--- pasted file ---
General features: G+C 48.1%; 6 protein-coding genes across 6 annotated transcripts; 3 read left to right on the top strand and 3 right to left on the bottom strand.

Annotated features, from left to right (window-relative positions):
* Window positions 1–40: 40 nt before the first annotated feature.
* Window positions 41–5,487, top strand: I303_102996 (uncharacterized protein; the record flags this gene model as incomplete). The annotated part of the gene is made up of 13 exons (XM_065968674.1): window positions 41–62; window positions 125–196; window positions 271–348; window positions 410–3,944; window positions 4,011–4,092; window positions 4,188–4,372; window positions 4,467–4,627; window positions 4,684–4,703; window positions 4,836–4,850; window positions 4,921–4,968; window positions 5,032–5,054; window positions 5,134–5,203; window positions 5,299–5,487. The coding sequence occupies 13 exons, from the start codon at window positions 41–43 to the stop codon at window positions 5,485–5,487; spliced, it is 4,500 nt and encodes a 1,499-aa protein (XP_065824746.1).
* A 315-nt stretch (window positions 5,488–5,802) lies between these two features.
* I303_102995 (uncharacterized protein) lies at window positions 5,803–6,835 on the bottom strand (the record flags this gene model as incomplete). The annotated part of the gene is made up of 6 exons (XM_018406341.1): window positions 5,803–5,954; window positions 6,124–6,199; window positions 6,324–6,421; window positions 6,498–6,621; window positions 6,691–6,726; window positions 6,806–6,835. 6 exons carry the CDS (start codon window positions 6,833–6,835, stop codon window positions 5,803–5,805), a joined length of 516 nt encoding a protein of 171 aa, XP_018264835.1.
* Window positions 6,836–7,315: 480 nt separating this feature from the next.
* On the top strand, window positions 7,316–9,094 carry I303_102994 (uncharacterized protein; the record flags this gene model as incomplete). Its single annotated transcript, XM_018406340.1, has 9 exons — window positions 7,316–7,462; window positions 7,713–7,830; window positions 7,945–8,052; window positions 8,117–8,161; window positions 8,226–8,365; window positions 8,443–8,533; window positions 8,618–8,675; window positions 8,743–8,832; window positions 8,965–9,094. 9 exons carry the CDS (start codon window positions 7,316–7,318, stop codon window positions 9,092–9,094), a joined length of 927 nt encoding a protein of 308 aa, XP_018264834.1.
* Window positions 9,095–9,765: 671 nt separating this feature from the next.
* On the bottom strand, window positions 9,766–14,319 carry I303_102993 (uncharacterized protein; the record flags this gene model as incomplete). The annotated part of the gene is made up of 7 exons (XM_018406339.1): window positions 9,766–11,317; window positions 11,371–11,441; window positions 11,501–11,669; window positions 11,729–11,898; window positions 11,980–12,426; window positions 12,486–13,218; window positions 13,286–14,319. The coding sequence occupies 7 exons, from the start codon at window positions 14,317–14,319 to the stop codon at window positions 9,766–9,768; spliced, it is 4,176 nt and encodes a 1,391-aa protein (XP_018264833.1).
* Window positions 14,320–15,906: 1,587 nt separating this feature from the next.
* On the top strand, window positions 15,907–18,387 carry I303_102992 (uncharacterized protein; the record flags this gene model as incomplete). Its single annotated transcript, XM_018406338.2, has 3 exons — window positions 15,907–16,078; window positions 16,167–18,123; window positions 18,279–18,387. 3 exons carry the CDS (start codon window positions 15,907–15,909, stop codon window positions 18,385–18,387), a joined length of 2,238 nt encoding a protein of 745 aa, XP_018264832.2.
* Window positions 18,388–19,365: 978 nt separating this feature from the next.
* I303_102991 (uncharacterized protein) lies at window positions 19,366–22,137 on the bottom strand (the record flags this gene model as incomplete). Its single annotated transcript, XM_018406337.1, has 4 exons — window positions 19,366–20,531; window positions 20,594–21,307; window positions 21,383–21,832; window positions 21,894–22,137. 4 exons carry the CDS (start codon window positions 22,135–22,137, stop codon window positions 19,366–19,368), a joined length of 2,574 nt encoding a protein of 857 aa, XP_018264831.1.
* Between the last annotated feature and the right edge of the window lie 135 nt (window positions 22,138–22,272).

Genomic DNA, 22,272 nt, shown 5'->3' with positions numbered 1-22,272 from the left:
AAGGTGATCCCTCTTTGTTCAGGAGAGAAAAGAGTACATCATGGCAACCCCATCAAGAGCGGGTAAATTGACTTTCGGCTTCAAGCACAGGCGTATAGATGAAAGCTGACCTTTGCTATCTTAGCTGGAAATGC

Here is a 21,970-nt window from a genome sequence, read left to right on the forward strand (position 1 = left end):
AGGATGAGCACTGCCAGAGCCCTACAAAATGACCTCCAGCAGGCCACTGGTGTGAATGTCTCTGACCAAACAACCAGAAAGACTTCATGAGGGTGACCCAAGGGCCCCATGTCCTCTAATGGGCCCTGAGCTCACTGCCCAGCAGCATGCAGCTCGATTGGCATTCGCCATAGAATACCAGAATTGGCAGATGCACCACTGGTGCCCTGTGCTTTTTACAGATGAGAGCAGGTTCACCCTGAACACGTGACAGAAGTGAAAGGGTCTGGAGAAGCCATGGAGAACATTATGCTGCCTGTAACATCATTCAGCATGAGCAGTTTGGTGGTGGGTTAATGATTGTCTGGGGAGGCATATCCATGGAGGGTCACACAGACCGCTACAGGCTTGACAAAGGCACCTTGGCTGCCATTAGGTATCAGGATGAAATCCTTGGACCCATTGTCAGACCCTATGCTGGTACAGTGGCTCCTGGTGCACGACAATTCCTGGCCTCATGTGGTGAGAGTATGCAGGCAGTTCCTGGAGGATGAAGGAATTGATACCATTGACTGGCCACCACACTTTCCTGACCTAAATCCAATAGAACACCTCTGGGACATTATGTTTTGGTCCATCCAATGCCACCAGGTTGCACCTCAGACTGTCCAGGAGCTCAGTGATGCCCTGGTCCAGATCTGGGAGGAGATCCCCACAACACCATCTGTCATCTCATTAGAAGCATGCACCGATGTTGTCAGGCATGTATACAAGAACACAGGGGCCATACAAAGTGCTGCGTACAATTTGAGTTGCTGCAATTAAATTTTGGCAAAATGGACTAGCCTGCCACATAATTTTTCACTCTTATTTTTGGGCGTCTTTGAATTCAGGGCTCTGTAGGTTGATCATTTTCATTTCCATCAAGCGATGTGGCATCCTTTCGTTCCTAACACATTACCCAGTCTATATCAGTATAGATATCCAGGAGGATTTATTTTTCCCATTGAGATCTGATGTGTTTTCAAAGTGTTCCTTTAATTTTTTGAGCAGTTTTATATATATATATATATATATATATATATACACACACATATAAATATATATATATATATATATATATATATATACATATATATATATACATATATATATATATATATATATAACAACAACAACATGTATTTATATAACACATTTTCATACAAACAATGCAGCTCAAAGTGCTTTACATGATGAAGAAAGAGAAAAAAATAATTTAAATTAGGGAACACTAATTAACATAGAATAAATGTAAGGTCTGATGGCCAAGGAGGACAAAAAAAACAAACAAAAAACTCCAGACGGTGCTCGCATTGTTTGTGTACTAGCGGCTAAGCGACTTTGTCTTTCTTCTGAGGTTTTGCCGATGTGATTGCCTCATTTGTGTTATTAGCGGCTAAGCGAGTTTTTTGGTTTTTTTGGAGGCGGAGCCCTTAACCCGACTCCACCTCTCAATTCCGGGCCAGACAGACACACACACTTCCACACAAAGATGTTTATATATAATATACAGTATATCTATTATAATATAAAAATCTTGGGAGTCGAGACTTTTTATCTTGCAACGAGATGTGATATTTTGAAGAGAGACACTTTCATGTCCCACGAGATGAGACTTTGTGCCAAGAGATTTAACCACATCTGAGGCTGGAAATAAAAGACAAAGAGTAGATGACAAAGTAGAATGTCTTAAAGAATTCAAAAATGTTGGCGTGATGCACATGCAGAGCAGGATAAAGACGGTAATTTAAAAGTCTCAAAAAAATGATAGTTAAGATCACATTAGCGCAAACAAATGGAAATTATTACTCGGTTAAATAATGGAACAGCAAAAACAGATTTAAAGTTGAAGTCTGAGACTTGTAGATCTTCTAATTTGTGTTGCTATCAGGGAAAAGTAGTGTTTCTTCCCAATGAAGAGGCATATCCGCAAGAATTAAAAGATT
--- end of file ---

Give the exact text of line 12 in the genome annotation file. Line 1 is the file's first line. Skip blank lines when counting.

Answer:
* On the top strand, window positions 15,907–18,387 carry I303_102992 (uncharacterized protein; the record flags this gene model as incomplete). Its single annotated transcript, XM_018406338.2, has 3 exons — window positions 15,907–16,078; window positions 16,167–18,123; window positions 18,279–18,387. 3 exons carry the CDS (start codon window positions 15,907–15,909, stop codon window positions 18,385–18,387), a joined length of 2,238 nt encoding a protein of 745 aa, XP_018264832.2.